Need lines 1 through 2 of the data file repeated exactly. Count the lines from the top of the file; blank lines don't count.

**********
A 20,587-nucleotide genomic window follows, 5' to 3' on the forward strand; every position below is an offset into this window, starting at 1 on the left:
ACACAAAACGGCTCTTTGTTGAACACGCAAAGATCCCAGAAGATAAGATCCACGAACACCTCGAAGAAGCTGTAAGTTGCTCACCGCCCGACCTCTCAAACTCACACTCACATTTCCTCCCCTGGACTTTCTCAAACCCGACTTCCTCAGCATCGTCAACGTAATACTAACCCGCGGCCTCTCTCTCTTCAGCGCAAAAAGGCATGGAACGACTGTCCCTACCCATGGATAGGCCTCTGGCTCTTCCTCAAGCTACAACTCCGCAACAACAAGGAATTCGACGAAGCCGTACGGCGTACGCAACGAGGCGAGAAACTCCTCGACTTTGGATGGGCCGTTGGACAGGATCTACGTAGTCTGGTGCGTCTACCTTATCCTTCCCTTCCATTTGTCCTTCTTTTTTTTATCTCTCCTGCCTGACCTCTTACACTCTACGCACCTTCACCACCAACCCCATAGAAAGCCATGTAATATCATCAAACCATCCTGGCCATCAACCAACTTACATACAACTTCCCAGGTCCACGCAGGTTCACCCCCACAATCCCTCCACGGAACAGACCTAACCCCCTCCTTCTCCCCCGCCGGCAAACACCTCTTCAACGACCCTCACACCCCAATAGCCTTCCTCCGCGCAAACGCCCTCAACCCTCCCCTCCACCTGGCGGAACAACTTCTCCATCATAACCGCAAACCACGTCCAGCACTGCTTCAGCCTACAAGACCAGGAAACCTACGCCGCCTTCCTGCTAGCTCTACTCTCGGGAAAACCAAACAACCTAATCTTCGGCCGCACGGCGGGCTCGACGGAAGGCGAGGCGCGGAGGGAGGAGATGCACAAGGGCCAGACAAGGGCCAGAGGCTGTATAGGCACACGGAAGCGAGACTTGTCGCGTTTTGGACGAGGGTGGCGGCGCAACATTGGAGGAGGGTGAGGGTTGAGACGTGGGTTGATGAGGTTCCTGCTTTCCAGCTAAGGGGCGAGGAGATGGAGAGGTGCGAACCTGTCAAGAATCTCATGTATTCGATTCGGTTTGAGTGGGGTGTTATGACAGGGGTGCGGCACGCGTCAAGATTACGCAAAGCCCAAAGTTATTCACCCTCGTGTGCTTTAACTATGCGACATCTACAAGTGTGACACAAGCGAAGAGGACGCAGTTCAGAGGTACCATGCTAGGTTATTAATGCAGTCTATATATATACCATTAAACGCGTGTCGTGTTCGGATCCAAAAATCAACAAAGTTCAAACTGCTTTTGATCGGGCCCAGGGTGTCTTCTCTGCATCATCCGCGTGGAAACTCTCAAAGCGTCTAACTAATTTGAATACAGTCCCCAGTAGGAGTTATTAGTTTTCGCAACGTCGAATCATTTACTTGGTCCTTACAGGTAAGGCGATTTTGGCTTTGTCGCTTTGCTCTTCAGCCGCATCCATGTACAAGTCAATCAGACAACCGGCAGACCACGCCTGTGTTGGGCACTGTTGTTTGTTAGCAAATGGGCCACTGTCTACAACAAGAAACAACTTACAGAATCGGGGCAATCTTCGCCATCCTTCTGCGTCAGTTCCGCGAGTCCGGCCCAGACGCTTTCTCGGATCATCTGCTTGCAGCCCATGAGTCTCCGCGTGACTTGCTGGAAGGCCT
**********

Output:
A 20,587-nucleotide genomic window follows, 5' to 3' on the forward strand; every position below is an offset into this window, starting at 1 on the left:
ACACAAAACGGCTCTTTGTTGAACACGCAAAGATCCCAGAAGATAAGATCCACGAACACCTCGAAGAAGCTGTAAGTTGCTCACCGCCCGACCTCTCAAACTCACACTCACATTTCCTCCCCTGGACTTTCTCAAACCCGACTTCCTCAGCATCGTCAACGTAATACTAACCCGCGGCCTCTCTCTCTTCAGCGCAAAAAGGCATGGAACGACTGTCCCTACCCATGGATAGGCCTCTGGCTCTTCCTCAAGCTACAACTCCGCAACAACAAGGAATTCGACGAAGCCGTACGGCGTACGCAACGAGGCGAGAAACTCCTCGACTTTGGATGGGCCGTTGGACAGGATCTACGTAGTCTGGTGCGTCTACCTTATCCTTCCCTTCCATTTGTCCTTCTTTTTTTTATCTCTCCTGCCTGACCTCTTACACTCTACGCACCTTCACCACCAACCCCATAGAAAGCCATGTAATATCATCAAACCATCCTGGCCATCAACCAACTTACATACAACTTCCCAGGTCCACGCAGGTTCACCCCCACAATCCCTCCACGGAACAGACCTAACCCCCTCCTTCTCCCCCGCCGGCAAACACCTCTTCAACGACCCTCACACCCCAATAGCCTTCCTCCGCGCAAACGCCCTCAACCCTCCCCTCCACCTGGCGGAACAACTTCTCCATCATAACCGCAAACCACGTCCAGCACTGCTTCAGCCTACAAGACCAGGAAACCTACGCCGCCTTCCTGCTAGCTCTACTCTCGGGAAAACCAAACAACCTAATCTTCGGCCGCACGGCGGGCTCGACGGAAGGCGAGGCGCGGAGGGAGGAGATGCACAAGGGCCAGACAAGGGCCAGAGGCTGTATAGGCACACGGAAGCGAGACTTGTCGCGTTTTGGACGAGGGTGGCGGCGCAACATTGGAGGAGGGTGAGGGTTGAGACGTGGGTTGATGAGGTTCCTGCTTTCCAGCTAAGGGGCGAGGAGATGGAGAGGTGCGAACCTGTCAAGAATCTCATGTATTCGATTCGGTTTGAGTGGGGTGTTATGACAGGGGTGCGGCACGCGTCAAGATTACGCAAAGCCCAAAGTTATTCACCCTCGTGTGCTTTAACTATGCGACATCTACAAGTGTGACACAAGCGAAGAGGACGCAGTTCAGAGGTACCATGCTAGGTTATTAATGCAGTCTATATATATACCATTAAACGCGTGTCGTGTTCGGATCCAAAAATCAACAAAGTTCAAACTGCTTTTGATCGGGCCCAGGGTGTCTTCTCTGCATCATCCGCGTGGAAACTCTCAAAGCGTCTAACTAATTTGAATACAGTCCCCAGTAGGAGTTATTAGTTTTCGCAACGTCGAATCATTTACTTGGTCCTTACAGGTAAGGCGATTTTGGCTTTGTCGCTTTGCTCTTCAGCCGCATCCATGTACAAGTCAATCAGACAACCGGCAGACCACGCCTGTGTTGGGCACTGTTGTTTGTTAGCAAATGGGCCACTGTCTACAACAAGAAACAACTTACAGAATCGGGGCAATCTTCGCCATCCTTCTGCGTCAGTTCCGCGAGTCCGGCCCAGACGCTTTCTCGGATCATCTGCTTGCAGCCCATGAGTCTCCGCGTGACTTGCTGGAAGGCCT